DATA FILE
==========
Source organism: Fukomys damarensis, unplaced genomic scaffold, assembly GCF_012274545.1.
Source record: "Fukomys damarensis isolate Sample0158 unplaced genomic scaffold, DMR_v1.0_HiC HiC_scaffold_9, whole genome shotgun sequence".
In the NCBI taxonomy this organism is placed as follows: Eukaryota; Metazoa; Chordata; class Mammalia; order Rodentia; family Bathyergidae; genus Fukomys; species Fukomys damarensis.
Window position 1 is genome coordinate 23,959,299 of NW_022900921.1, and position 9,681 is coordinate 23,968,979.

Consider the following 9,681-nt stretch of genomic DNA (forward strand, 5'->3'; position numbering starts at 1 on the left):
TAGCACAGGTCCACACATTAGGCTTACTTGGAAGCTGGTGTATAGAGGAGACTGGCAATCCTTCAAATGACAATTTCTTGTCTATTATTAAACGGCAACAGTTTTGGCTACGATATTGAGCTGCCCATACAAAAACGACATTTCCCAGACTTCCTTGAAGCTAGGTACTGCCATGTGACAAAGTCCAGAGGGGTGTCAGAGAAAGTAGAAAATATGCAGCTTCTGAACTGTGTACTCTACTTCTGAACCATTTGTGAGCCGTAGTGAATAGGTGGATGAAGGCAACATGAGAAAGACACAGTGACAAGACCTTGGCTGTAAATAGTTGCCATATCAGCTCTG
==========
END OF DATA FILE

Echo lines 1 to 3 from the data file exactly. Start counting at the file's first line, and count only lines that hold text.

Source organism: Fukomys damarensis, unplaced genomic scaffold, assembly GCF_012274545.1.
Source record: "Fukomys damarensis isolate Sample0158 unplaced genomic scaffold, DMR_v1.0_HiC HiC_scaffold_9, whole genome shotgun sequence".
In the NCBI taxonomy this organism is placed as follows: Eukaryota; Metazoa; Chordata; class Mammalia; order Rodentia; family Bathyergidae; genus Fukomys; species Fukomys damarensis.